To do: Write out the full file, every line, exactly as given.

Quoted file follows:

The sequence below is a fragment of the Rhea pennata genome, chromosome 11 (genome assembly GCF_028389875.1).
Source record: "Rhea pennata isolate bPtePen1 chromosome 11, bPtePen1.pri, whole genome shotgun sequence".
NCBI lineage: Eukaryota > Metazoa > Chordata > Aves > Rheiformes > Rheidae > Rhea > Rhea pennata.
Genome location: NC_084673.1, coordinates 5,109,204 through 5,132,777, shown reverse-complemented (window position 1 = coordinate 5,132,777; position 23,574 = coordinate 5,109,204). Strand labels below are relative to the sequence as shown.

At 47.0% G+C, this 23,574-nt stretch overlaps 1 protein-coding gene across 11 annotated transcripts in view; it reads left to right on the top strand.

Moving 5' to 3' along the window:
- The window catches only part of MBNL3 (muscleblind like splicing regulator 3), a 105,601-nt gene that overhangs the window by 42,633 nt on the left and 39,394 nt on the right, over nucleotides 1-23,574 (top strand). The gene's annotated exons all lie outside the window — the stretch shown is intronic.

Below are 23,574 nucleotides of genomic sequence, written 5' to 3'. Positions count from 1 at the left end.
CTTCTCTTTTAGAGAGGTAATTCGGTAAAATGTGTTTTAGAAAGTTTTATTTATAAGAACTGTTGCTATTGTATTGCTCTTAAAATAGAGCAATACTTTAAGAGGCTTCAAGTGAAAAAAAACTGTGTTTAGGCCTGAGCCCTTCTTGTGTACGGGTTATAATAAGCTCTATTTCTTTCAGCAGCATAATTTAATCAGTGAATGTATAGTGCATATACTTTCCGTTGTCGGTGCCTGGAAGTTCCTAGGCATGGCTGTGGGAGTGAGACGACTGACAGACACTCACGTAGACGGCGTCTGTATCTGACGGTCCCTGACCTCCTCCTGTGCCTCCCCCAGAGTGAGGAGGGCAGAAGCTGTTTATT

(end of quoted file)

The sequence below is a fragment of the Rhea pennata genome, chromosome 11 (genome assembly GCF_028389875.1).
Source record: "Rhea pennata isolate bPtePen1 chromosome 11, bPtePen1.pri, whole genome shotgun sequence".
NCBI lineage: Eukaryota > Metazoa > Chordata > Aves > Rheiformes > Rheidae > Rhea > Rhea pennata.
Genome location: NC_084673.1, coordinates 5,109,204 through 5,132,777, shown reverse-complemented (window position 1 = coordinate 5,132,777; position 23,574 = coordinate 5,109,204). Strand labels below are relative to the sequence as shown.

At 47.0% G+C, this 23,574-nt stretch overlaps 1 protein-coding gene across 11 annotated transcripts in view; it reads left to right on the top strand.

Moving 5' to 3' along the window:
- The window catches only part of MBNL3 (muscleblind like splicing regulator 3), a 105,601-nt gene that overhangs the window by 42,633 nt on the left and 39,394 nt on the right, over nucleotides 1-23,574 (top strand). The gene's annotated exons all lie outside the window — the stretch shown is intronic.

Below are 23,574 nucleotides of genomic sequence, written 5' to 3'. Positions count from 1 at the left end.
CTTCTCTTTTAGAGAGGTAATTCGGTAAAATGTGTTTTAGAAAGTTTTATTTATAAGAACTGTTGCTATTGTATTGCTCTTAAAATAGAGCAATACTTTAAGAGGCTTCAAGTGAAAAAAAACTGTGTTTAGGCCTGAGCCCTTCTTGTGTACGGGTTATAATAAGCTCTATTTCTTTCAGCAGCATAATTTAATCAGTGAATGTATAGTGCATATACTTTCCGTTGTCGGTGCCTGGAAGTTCCTAGGCATGGCTGTGGGAGTGAGACGACTGACAGACACTCACGTAGACGGCGTCTGTATCTGACGGTCCCTGACCTCCTCCTGTGCCTCCCCCAGAGTGAGGAGGGCAGAAGCTGTTTATT